). The epidermis is an ideal tissue where oligonucleotides can be administered locally and the treated sites can be monitored easily. In renewing tissues such as the epidermis, a gene therapy approach must be targeted toward the stem cell population and should require identification, enrichment, and targeting of stem cells to ensure the continued presence of the corrected gene. Epidermal gene therapy is in an early stage and yet holds great promise for its ultimate clinical application.

      Structure of Targeting Oligonucleotides

      RNA–DNA chimeric oligonucleotide

      An oligonucleotide composed of a contiguous stretch of RNA and DNA residues was developed to facilitate correction of single-base mutations in mammalian cells (
      • Yoon K.
      • Cole-Strauss A.
      • Kmiec E.B.
      Targeted gene correction of episomal DNA in mammalian cells mediated by a chimeric RNA.DNA oligonucleotide.
      ). The original design of the chimeric RDO consisted of a double-hairpin capped duplex comprising a 25-nucleotide-long DNA stretch (DNA-strand) containing the mismatch, paired to a fully complementary 2′-O-methyl RNA stretch (RNA-strand) with a pentameric DNA interruption in the middle (Figure 1a). In order to protect the molecule from RNase H and exonuclease, ribose sugars were 2′-O-methylated and RDO was folded into a double-hairpin structure containing four T residues in each loop and a five-base-pair GC clamp.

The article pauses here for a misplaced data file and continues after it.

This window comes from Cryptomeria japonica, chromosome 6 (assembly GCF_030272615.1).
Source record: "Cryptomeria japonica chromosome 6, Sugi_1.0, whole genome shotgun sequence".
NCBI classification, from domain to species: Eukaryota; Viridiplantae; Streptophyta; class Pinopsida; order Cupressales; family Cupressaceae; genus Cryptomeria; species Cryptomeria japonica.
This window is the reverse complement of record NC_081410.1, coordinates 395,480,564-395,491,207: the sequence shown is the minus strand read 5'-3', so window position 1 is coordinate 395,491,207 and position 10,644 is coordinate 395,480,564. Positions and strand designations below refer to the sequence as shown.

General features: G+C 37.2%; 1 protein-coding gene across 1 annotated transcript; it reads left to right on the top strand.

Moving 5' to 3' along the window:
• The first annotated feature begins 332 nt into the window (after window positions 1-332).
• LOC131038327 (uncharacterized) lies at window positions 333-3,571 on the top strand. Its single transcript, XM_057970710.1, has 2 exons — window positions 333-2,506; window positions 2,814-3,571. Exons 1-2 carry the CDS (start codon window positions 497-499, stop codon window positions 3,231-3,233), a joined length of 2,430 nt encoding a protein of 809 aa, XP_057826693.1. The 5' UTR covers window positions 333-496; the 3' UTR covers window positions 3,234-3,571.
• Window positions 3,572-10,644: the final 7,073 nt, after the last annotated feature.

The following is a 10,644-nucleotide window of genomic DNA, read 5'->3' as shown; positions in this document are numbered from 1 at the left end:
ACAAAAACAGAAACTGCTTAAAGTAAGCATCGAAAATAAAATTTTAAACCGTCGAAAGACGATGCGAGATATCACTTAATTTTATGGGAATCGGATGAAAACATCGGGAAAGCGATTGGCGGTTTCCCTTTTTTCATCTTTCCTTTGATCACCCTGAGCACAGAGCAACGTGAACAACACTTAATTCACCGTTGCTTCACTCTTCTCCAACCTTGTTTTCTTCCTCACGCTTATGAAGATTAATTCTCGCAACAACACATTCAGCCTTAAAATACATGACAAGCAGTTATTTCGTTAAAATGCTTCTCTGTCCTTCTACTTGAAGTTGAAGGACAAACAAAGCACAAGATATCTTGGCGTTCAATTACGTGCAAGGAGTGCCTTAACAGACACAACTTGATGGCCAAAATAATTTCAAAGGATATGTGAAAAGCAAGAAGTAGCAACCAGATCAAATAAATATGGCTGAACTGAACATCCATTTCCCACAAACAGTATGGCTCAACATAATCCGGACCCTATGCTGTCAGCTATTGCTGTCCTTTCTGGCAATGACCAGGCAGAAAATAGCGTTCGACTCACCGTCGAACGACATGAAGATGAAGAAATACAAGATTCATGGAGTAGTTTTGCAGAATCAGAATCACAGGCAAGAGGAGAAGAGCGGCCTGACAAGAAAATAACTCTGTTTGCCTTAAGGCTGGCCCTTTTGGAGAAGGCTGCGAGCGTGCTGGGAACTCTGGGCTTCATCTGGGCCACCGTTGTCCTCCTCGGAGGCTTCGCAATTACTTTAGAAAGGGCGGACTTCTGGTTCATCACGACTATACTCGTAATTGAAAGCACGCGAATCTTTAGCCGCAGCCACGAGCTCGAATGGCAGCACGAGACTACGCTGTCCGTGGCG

Figure thumbnail gr1
      Figure 1Oligonucleotide repair strategies. (A) The chimeric RNA–DNA oligonucleotide (RDO) consists of a double-hairpin-capped duplex comprising a 25-nucleotde long DNA stretch (DNA-strand) containing a mismatch to the base present in the target DNA (red) and a fully complimentary 2′-O-methyl RNA stretch (RNA-strand). Two different models are presented. One model predicts the formation of a double D-loop between a RDO and the homologous target DNA, based on the RecA studies (top panel). The stability of double D-loop is attributed to the RNA-strand. Another model predicts the processing of a RDO by nucleases and/or helicases and the strand pairing of the exposed active domain of RDO (DNA-strand) to the targeted sequence, based on the mechanism studies in mammalian cells (bottom panel). (B) The initial step for gene correction by single-stranded oligodeoxynucleotide (ODN) is postulated to be the formation of a joint molecule (D-loop). Subsequently, a D-loop is further processed to a resected D-loop by nuclease cleavages. According to this model, ODN has a better strand pairing activity and makes a more stable intermediate than RDO.